Upon completion, 80 Flatbush Avenue will hold 640 new housing units, 200 of which have been designated affordable at an average of 60 percent of the area median income. It will also house retail space and commercial space. Construction is expected to commence after the first phase is complete (estimated for 2024) and to take three years.

White tt took a few appearances before the New York City Council and some legal wrangling with local activists, but Downtown Brooklyn's future second-tallest building is approved to proceed. The entire project will include office space, retail space, a new elementary school, new high school classrooms, and approximately 900 residential units, 200 of which will be permanently affordable.

↓ #2. 625 Fulton Street, Downtown Brooklyn
79 stories | 942 feet high | Rental | 900 units
Developed by Rabsky Group | Design by Skidmore Owings & Merrill
Completion estimated for 2024

625-fulton-street-brooklyn-nyc L to R: Rendering via Skidmore Owings & Merrill; Rendering via Fischer Rasmussen Whitefield Architects
When developer Rabsky Group submitted an application for 625 Fulton Street to the NYC Department of City Planning in December 2018, their plan called for a 1.83 million gross-square-foot mixed-use development that included over 50,000 square feet of retail space, 739,000 square feet of office space, an 82,500-square-foot elementary school, and nearly 844,000 square feet of residential space. A quarter of the proposed 902 units would be permanently affordable. Renderings emerged showing a soaring orchidean skyscraper designed in collaboration with SOM and Rodney Leon Architects.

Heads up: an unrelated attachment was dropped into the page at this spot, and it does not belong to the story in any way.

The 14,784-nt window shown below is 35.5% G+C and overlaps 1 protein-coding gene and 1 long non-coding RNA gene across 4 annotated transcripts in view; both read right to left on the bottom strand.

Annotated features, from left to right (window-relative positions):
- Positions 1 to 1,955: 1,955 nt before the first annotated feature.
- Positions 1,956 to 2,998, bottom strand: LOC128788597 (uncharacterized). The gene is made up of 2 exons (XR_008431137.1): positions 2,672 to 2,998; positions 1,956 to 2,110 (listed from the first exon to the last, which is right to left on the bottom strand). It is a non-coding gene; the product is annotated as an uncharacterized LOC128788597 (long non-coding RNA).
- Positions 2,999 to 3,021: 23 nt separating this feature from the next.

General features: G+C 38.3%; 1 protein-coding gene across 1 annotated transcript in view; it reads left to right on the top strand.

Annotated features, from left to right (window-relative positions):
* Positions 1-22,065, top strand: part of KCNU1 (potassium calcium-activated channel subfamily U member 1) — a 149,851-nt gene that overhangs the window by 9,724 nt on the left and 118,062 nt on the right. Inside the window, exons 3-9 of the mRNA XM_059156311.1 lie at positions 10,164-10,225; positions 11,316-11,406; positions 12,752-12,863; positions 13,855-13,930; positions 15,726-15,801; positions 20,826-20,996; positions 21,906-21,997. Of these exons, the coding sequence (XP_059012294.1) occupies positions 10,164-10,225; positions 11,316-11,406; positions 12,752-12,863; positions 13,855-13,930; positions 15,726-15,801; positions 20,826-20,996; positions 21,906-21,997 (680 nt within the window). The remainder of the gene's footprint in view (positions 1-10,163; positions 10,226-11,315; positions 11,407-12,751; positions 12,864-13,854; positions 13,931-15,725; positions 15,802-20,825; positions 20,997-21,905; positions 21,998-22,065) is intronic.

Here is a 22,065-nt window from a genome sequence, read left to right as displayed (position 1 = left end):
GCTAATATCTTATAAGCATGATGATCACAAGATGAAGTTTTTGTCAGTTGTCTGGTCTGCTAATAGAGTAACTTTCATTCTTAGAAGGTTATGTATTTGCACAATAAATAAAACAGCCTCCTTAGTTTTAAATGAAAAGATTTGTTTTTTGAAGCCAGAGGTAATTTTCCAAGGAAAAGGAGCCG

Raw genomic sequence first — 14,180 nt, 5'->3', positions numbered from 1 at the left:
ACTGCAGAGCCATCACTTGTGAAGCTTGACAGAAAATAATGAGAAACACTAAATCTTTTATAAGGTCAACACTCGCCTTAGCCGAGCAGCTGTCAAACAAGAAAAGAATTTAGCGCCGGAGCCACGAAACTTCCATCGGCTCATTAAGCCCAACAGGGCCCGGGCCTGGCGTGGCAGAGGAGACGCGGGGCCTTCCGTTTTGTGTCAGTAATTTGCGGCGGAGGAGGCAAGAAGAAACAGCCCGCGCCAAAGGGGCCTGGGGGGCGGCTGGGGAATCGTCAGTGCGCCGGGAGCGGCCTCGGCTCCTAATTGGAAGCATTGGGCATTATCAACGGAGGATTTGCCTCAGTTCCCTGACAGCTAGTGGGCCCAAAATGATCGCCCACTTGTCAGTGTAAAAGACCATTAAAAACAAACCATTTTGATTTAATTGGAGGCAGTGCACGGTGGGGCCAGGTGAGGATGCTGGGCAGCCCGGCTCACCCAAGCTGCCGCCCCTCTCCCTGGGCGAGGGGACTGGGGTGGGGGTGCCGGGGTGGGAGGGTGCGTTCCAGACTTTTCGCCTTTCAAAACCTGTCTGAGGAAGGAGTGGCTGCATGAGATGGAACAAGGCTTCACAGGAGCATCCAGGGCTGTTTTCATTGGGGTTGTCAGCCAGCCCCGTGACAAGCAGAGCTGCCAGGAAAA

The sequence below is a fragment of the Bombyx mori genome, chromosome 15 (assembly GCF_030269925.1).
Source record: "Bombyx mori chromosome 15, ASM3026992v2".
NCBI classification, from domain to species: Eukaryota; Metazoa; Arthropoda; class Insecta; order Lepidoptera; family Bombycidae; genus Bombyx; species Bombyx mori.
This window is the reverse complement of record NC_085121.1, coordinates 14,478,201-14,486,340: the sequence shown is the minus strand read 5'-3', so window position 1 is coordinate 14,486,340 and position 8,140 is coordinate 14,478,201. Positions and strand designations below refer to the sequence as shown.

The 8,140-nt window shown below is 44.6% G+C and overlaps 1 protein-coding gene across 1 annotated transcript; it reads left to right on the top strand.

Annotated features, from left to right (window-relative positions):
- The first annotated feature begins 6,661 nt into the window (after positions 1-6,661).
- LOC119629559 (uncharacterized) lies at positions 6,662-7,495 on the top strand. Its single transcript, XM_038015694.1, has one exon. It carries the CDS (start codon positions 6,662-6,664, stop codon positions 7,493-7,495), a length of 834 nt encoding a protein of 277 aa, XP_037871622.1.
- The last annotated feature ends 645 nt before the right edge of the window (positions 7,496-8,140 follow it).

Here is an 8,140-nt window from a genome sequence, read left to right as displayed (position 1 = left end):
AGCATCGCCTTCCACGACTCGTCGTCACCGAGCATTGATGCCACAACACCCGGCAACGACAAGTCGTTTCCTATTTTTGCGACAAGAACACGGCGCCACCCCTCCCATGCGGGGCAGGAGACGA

However, recently-filed construction permits and new details of the project show plans may have scaled-down dramatically, and now call for a 35-story, 1,098-unit development with two connected residential towers on top of a five-story base. This plan would effectively wipe out all south facing views from the adjacent 370-unit rental DKLB BKLN. The architects of record are Fischer Rasmussen Whitefield Architects and foundation work is currently underway.

↓ #1. The Brooklyn Tower, 9 Dekalb Avenue, Downtown Brooklyn
93 stories | 1,066 feet high | Rental/Condominium | 417 units
Developed by JDS Development | Design by SHoPArchitects
Completion estimated for 2023

9 Dekalb Rendering credit Binyan Studios via JDS Development
Earlier this year, construction topped out, on The Brooklyn Tower, the first supertall skyscraper (300+ meters) outside of Manhattan. To host a mix of condo and rental apartments, the limber tower has become the focal point of the borough's skyline, and its sumptuous cladding of glass and bronze beautifully captures the depth and spirit of its mighty borough.

As part of the scheme, the 115-year-old Brooklyn Dime Savings Bank is undergoing a thorough renovation and restoration that received the Landmarks Preservation Commission's blessing. The adaptively-reused space will be used as retail/event space, and the bank's Gustavino-tiled dome will be sided by a landscaped outdoor deck with a pool, hot tub, lounge areas, and BBQ grills. Additional amenities will include state-of-the-art health and fitness spaces as well as outdoor loggias.

Sales of the condo units will start 500 feet up and through floor-to-ceiling windows will present buyers spectacular views of the Manhattan skyline, the East River bridges, the Statue of Liberty, and even the Atlantic Ocean.
Selvon Ramsawak Credit: Selvon Ramsawak
Credit: Gary Hershorn